The Challenges of Cross Border Expansion

Any ambitious retailer looking to grow their business will, sooner or later, have to consider entering new markets and address selling cross-border. But what are the key challenges you will face by expanding into new international markets, and how can you solve them?

Our Non-Executive Director, Paul Spinks, has over 20 years’ experience in the retail market, currently as Managing Director of LuLu Guiness and has an exceptional track record in senior roles working for some of the biggest international retail names there are including Adidas, Carphone Warehouse and Cath Kidston.

All of these businesses wanted to expand internationally in order to grow and diversify –but they faced very different scenarios, from government-owned competitors to specific local competition.

Paul Spinks presented, “Up Close and Personal: The Challenges of Cross-Border Expansion” at our User Conference last week. Here are some of the key lessons to consider when taking your own business into new territories:

 

Be Aware of Local Legislation

It should surely be obvious that you must comply with all the relevant legislation in the markets you expand into – but it may not be obvious what ‘relevant’ legislation covers. In China, for example, legislation is extremely strict and multi-levelled, with specific requirements at national, provincial and city levels. Similarly in Japan all products must meet the Japanese quality assurance standard – which must be adhered to by both the retailer and the entire supply chain.

 

Work to Understand Local Customs and Practices

Daigou Culture in China

It is important to properly understand local customs and practices and adapt accordingly.

For instance, in China the prices for luxury goods can be on average 30 to 40 percent higher than abroad. This has bought about a channel of commerce called Daigou, which literally means “to buy on behalf of”. This practice is where a Chinese person or Personal Shopper overseas will purchase commodities (mainly luxury goods) and sell these onto customers in mainland China at a profit.

 

Daigou sales across sectors total $15 billion annually. In 2014, the value of the Daigou businesses just among luxury goods increased from $8.8 billion to $12 billion.

A 2015 survey of Chinese online Luxury Shoppers found that 35% have used Daigou to purchase luxury goods online, while only 7% used the brand’s website. What’s more, approximately 80% of Chinese Luxury purchases are made abroad (businessoffashion.com).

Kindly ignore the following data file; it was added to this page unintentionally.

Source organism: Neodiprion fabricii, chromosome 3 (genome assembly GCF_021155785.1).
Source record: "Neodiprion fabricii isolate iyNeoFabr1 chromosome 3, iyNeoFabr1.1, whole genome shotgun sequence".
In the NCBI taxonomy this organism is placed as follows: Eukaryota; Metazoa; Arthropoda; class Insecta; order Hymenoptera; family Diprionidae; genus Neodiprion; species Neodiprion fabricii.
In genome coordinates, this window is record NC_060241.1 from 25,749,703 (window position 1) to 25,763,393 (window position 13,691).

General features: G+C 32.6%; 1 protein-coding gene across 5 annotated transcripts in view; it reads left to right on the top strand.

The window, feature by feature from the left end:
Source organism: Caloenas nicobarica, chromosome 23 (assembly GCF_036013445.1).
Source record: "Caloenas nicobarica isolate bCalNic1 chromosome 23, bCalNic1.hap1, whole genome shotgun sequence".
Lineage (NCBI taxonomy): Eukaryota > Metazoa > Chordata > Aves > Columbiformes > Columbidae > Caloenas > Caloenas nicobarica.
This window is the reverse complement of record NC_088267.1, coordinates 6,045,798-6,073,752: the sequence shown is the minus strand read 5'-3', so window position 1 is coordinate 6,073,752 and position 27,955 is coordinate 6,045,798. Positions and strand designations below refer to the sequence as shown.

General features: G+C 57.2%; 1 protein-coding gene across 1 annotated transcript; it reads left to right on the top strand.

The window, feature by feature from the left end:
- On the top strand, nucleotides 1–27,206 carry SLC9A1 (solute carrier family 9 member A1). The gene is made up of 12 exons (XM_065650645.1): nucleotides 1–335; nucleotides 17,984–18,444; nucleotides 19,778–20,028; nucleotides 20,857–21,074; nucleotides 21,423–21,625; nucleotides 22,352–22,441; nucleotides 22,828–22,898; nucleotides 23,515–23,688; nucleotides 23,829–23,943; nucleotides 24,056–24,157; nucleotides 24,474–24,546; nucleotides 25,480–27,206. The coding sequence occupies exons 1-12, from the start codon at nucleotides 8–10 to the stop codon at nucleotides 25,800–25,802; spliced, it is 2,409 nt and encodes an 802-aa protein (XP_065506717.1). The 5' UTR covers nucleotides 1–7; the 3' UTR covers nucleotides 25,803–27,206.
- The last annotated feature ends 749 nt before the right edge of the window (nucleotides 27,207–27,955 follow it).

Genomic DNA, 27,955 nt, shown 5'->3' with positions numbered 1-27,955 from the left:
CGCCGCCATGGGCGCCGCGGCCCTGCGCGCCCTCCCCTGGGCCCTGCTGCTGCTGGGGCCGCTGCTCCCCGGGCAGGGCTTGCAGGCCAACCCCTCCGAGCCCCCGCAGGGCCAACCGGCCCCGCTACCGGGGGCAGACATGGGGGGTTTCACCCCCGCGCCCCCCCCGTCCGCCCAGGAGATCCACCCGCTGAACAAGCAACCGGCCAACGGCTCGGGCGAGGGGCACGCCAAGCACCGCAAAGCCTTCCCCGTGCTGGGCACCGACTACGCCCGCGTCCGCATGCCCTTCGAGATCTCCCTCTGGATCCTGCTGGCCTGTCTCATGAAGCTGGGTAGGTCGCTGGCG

To avoid shoppers being hired to go to other markets to find the items cheaper and then resell them domestically, consistent prices international are worth considering. LuLu Guinness decided to adopt consistent pricing when opening 39 stores across Asia.

 

Carphone Warehouse

Likewise, when working to launch in Spain, Carphone Warehouse assumed that, in keeping with tradition, it would be wise to close for a lunchtime siesta. However disappointing sales led to closer inspection of this custom and research revealed that its competitors all remained open during the siesta. In response they stayed open during this period, resulting in increased sales by 42%.

 

 

Imitate Competitors’ Successes, and Learn from their Struggles

When Adidas first wanted to enter retail it had no experience of the space and couldn’t showcase its brand. It was competing against Nike Town – a model that was, however, making a loss. Turning this on its head, Adidas opted for smaller ‘Adidas Originals’ shops. A concept store in Berlin was a rapid success and quickly rolled out across other countries, with a flagship store in Beijing.

 

Cath Kidston: Recognising Customer Demands

Cath Kidston’s Japanese store was turning a profit, but suffering from limited product range and brand awareness. After researching the local market, the business released a ‘mook book’ – a promotional magazine used for marketing in Japan – which sold a huge one million copies. They also added two new bags to the product line, which increased turnover by £10 million.

 

Later, Cath Kidston herself wrote a book to boost awareness further and the firm opened a branded tea shop connected to a Cath Kidston store, taking £125,000 in its first week of trading. Overall, this locally-informed strategy led to 25 stores in Japan and further rollouts across Asia.

 

To make these decisions, you need really in-depth local knowledge – it is absolutely vital to spend plenty of time in your target markets, to understand how both shoppers and competitors work. You will need to hire true local specialists, who can guide you through not only the legislative and regulatory frameworks but also the ‘softer’ cultural aspects of retail in that particular country. You will need to spend time with local suppliers and partners as well as customers, and really get to grips with what your competitors are doing ‘on the ground’. Observe what works, and doesn’t work.

 

 

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